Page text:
Planning and persistence
  |  First Published: June 2014

Those anglers who have been waiting for the rewards of the winter months to arrive on the bay have certainly been given an early present! Although some unusually warm and mild days have occurred over the last month or so, the cold weather trend of crisp early mornings and late evenings on the bay are here to stay, at the very least for the next few months or so.

I really enjoy fishing PPB at this time of year as the water temperatures cool, and the food chain alters along the shoreline areas. Some species become more regular and achievable encounters, while others require a lot more effort, planning and persistence for success. The good thing for those who put in the time is that the table qualities of the species on offer at this time of year is generally better than during the cooler months.

Scattered reports of late run snapper have still continued to filter in over the last month, but to be honest I haven’t seen the number of anglers on the bay targeting snapper at the moment. No doubt a result of the inconsistency of recent months, many of the bay’s snapper anglers have looked towards the bay next door and west for a tuna as an alternative option over the last month.

Those that have stayed are still getting it done in the shallower marks in 8-12m, particularly on bigger and more substantial baits, much like last month. Reports have been most consistent early mornings and around the high tide change.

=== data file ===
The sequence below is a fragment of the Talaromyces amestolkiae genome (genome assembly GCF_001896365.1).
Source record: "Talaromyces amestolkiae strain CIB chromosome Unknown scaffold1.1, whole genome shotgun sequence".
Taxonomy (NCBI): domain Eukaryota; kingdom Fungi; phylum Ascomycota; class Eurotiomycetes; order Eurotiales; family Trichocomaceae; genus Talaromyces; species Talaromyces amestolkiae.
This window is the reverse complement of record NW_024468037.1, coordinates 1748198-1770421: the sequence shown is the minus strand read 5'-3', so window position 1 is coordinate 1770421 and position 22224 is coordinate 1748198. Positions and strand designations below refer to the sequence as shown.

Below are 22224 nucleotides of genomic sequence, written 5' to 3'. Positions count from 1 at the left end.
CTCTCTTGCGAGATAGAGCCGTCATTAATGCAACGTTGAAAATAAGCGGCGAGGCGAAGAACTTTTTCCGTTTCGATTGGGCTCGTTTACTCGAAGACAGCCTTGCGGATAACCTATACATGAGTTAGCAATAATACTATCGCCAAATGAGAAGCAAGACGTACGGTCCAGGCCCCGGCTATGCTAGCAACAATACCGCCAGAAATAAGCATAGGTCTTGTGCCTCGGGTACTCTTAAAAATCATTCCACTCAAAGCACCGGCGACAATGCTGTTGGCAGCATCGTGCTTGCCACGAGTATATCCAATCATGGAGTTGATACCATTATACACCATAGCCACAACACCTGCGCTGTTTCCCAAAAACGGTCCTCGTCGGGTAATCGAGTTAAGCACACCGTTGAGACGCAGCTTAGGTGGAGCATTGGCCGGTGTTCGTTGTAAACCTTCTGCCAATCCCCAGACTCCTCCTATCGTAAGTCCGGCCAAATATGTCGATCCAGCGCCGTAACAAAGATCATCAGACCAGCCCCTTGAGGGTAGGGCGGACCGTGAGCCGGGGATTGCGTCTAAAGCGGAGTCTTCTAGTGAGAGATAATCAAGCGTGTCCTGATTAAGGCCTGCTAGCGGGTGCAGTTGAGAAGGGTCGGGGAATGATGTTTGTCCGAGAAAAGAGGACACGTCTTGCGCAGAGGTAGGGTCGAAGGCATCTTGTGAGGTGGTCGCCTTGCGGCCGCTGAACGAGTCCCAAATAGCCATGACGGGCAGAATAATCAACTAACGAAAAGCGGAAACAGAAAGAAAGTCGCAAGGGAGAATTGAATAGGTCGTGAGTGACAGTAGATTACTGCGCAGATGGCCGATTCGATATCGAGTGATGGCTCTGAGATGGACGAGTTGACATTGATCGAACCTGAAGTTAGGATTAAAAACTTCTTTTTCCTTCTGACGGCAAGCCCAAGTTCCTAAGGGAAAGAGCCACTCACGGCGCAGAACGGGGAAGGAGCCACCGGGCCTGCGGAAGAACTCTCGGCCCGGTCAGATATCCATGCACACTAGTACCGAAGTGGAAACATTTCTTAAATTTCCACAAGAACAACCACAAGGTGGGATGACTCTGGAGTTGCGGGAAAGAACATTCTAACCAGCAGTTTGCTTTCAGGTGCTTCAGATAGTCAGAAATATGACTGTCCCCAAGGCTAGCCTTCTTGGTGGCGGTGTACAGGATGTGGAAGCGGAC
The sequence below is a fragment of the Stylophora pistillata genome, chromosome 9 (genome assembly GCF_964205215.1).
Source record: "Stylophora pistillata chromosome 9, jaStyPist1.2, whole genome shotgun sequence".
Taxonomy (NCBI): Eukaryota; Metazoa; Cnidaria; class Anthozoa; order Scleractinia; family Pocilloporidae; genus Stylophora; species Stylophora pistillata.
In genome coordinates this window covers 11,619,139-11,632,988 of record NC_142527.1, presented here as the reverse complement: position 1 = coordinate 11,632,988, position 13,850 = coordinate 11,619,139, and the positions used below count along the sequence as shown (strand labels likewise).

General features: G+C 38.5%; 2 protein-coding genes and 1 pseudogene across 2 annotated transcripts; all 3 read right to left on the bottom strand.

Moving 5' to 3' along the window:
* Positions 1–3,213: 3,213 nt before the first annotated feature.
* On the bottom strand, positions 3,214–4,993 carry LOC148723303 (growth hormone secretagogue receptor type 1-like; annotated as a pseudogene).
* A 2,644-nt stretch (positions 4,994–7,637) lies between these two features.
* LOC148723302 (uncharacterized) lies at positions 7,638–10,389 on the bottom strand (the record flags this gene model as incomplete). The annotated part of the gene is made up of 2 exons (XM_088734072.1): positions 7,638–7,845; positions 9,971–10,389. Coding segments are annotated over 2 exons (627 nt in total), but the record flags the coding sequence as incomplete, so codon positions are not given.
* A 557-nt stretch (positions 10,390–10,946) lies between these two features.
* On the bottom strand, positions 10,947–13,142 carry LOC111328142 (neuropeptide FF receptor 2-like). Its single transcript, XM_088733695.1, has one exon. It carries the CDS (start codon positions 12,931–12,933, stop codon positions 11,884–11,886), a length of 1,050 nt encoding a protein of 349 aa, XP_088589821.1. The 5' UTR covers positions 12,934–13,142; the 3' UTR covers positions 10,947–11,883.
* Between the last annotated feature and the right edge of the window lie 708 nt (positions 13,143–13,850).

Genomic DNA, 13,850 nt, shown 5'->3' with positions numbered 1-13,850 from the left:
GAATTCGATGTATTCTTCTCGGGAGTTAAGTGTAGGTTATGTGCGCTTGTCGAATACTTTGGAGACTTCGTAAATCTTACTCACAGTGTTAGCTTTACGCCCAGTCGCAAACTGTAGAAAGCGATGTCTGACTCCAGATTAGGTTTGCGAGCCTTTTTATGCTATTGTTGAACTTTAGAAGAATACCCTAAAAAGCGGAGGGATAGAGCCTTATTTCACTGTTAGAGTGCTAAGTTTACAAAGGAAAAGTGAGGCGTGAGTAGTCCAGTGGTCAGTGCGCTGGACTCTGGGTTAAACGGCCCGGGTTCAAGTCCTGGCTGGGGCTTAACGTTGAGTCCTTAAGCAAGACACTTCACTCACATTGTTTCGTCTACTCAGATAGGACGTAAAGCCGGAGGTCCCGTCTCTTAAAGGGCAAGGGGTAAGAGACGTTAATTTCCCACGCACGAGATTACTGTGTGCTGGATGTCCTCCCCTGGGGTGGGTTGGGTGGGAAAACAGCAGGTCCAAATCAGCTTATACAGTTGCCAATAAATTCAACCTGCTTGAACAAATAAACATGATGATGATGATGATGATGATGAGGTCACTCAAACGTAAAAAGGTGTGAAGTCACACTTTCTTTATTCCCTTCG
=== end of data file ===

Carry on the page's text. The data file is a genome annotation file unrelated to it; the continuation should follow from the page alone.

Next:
Plenty of pinkies and even a few early winter whiting have been around in these areas as well, particularly around Mount Martha and further south towards Dromana.

One of the more interesting turn of events over the past month was the seemingly sudden arrival of big numbers of bream in Mornington Harbour. Where these fish came from is anyone’s guess, most likely from one of the nearby estuaries after recent heavy rain, but the end result was some frantic sessions with bait and lure anglers getting amongst the action. Bass yabbies were the standout bait, and vibes and noisy deep crankbaits got it done for the lure boys.

The power of social media was in full swing once the word got out, and it was amazing how my local pier had changed into a sudden and productive bream fishery. Some nice bream were landed too, I saw more than a few 40cm models taken.

And in more exciting news, the reports from the Patterson River have been coming in thick and fast as well. Last season was the beginning of some reliable sports fishing for mulloway in the Patto post-Easter, and this has continued in earnest again this season. Once again most of the fish have been smaller 60cm models, but some much bigger models have been landed, and lost as well.

Scott Lovig and the crew from SLH have been doing very well from their Hobie’s early morning in the main river system. Slim profile minnows and the stealthy approach of the kayaks have produced some nice mulloway to 75cm. I have been told that the mulloway fishing we are currently experiencing both in PPB and in Western Port at the moment are a result of some particularly good recent recruitment in the Coorong, SA. I guess it makes sense.

Land-based anglers have also been getting amongst the action as well with heaps of small to medium models falling to hardbodied lures and soft plastics, mainly at night. I also saw a photo today of an 18kg brute that was landed under the rail bridge, and took a live mullet at slack tide. It’s worth noting that this is the prime time to fish for mulloway in the river as they become more active during this time, and move higher in the water column to feed. Keep your eyes, and ears peeled for and signs of surface feeding cast and hang on.

As far as the rest of the usual suspects go, there are still plenty of squid on the inshore reefs, and this will continue into the cooler months, although they will become a little less active. Gars have been a little scarce this autumn, but some good signs further north in the bay might see this change. Salmon will remain in big numbers, as will the pinkies and flathead in the shallow areas.

Reads: 1906

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